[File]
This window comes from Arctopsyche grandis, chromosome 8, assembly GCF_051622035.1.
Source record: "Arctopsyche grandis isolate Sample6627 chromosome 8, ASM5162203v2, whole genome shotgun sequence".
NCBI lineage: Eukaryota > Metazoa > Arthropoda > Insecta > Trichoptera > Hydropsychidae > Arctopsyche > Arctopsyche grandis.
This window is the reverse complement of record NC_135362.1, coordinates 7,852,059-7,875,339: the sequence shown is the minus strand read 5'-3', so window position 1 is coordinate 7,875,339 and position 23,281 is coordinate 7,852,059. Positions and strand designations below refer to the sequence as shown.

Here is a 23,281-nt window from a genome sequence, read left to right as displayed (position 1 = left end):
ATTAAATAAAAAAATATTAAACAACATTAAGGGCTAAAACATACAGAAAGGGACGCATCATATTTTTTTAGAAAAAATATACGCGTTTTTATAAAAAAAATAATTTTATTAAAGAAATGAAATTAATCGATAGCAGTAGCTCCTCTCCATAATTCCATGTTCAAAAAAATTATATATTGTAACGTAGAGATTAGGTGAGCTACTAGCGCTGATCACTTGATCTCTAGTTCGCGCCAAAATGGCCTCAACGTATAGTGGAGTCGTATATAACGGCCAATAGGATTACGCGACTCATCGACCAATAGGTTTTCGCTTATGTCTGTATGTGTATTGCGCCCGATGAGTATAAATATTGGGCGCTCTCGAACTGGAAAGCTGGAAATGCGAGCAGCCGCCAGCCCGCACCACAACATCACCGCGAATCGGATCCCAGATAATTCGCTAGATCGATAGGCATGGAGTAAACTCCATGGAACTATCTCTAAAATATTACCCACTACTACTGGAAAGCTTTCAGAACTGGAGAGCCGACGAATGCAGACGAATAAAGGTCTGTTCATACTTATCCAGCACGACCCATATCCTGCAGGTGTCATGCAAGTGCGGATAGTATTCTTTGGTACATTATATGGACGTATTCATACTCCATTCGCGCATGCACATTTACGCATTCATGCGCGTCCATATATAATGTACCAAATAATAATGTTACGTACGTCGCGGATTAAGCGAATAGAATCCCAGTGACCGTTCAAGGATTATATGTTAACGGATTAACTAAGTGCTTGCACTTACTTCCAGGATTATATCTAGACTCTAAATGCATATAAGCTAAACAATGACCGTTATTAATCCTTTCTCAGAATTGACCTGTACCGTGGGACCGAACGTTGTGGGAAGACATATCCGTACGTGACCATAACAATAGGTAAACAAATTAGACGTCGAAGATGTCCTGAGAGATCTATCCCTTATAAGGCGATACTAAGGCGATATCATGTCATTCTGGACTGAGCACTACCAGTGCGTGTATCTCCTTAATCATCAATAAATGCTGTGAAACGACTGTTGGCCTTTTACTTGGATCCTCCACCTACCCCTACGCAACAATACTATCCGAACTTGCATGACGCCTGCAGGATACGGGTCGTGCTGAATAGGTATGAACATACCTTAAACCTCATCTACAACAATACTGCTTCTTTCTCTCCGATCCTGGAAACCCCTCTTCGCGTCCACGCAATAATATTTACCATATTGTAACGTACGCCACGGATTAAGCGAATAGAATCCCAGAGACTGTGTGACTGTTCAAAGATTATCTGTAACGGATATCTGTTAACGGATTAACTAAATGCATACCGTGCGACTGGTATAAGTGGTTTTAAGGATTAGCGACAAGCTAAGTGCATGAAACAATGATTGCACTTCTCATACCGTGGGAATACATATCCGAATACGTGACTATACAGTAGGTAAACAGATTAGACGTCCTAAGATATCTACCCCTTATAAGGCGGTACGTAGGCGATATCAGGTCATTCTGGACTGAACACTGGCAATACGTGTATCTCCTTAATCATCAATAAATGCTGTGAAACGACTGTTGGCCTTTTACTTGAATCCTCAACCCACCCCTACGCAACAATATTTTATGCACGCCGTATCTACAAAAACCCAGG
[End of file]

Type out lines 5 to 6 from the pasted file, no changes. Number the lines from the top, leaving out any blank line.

Here is a 23,281-nt window from a genome sequence, read left to right as displayed (position 1 = left end):
ATTAAATAAAAAAATATTAAACAACATTAAGGGCTAAAACATACAGAAAGGGACGCATCATATTTTTTTAGAAAAAATATACGCGTTTTTATAAAAAAAATAATTTTATTAAAGAAATGAAATTAATCGATAGCAGTAGCTCCTCTCCATAATTCCATGTTCAAAAAAATTATATATTGTAACGTAGAGATTAGGTGAGCTACTAGCGCTGATCACTTGATCTCTAGTTCGCGCCAAAATGGCCTCAACGTATAGTGGAGTCGTATATAACGGCCAATAGGATTACGCGACTCATCGACCAATAGGTTTTCGCTTATGTCTGTATGTGTATTGCGCCCGATGAGTATAAATATTGGGCGCTCTCGAACTGGAAAGCTGGAAATGCGAGCAGCCGCCAGCCCGCACCACAACATCACCGCGAATCGGATCCCAGATAATTCGCTAGATCGATAGGCATGGAGTAAACTCCATGGAACTATCTCTAAAATATTACCCACTACTACTGGAAAGCTTTCAGAACTGGAGAGCCGACGAATGCAGACGAATAAAGGTCTGTTCATACTTATCCAGCACGACCCATATCCTGCAGGTGTCATGCAAGTGCGGATAGTATTCTTTGGTACATTATATGGACGTATTCATACTCCATTCGCGCATGCACATTTACGCATTCATGCGCGTCCATATATAATGTACCAAATAATAATGTTACGTACGTCGCGGATTAAGCGAATAGAATCCCAGTGACCGTTCAAGGATTATATGTTAACGGATTAACTAAGTGCTTGCACTTACTTCCAGGATTATATCTAGACTCTAAATGCATATAAGCTAAACAATGACCGTTATTAATCCTTTCTCAGAATTGACCTGTACCGTGGGACCGAACGTTGTGGGAAGACATATCCGTACGTGACCATAACAATAGGTAAACAAATTAGACGTCGAAGATGTCCTGAGAGATCTATCCCTTATAAGGCGATACTAAGGCGATATCATGTCATTCTGGACTGAGCACTACCAGTGCGTGTATCTCCTTAATCATCAATAAATGCTGTGAAACGACTGTTGGCCTTTTACTTGGATCCTCCACCTACCCCTACGCAACAATACTATCCGAACTTGCATGACGCCTGCAGGATACGGGTCGTGCTGAATAGGTATGAACATACCTTAAACCTCATCTACAACAATACTGCTTCTTTCTCTCCGATCCTGGAAACCCCTCTTCGCGTCCACGCAATAATATTTACCATATTGTAACGTACGCCACGGATTAAGCGAATAGAATCCCAGAGACTGTGTGACTGTTCAAAGATTATCTGTAACGGATATCTGTTAACGGATTAACTAAATGCATACCGTGCGACTGGTATAAGTGGTTTTAAGGATTAGCGACAAGCTAAGTGCATGAAACAATGATTGCACTTCTCATACCGTGGGAATACATATCCGAATACGTGACTATACAGTAGGTAAACAGATTAGACGTCCTAAGATATCTACCCCTTATAAGGCGGTACGTAGGCGATATCAGGTCATTCTGGACTGAACACTGGCAATACGTGTATCTCCTTAATCATCAATAAATGCTGTGAAACGACTGTTGGCCTTTTACTTGAATCCTCAACCCACCCCTACGCAACAATATTTTATGCACGCCGTATCTACAAAAACCCAGG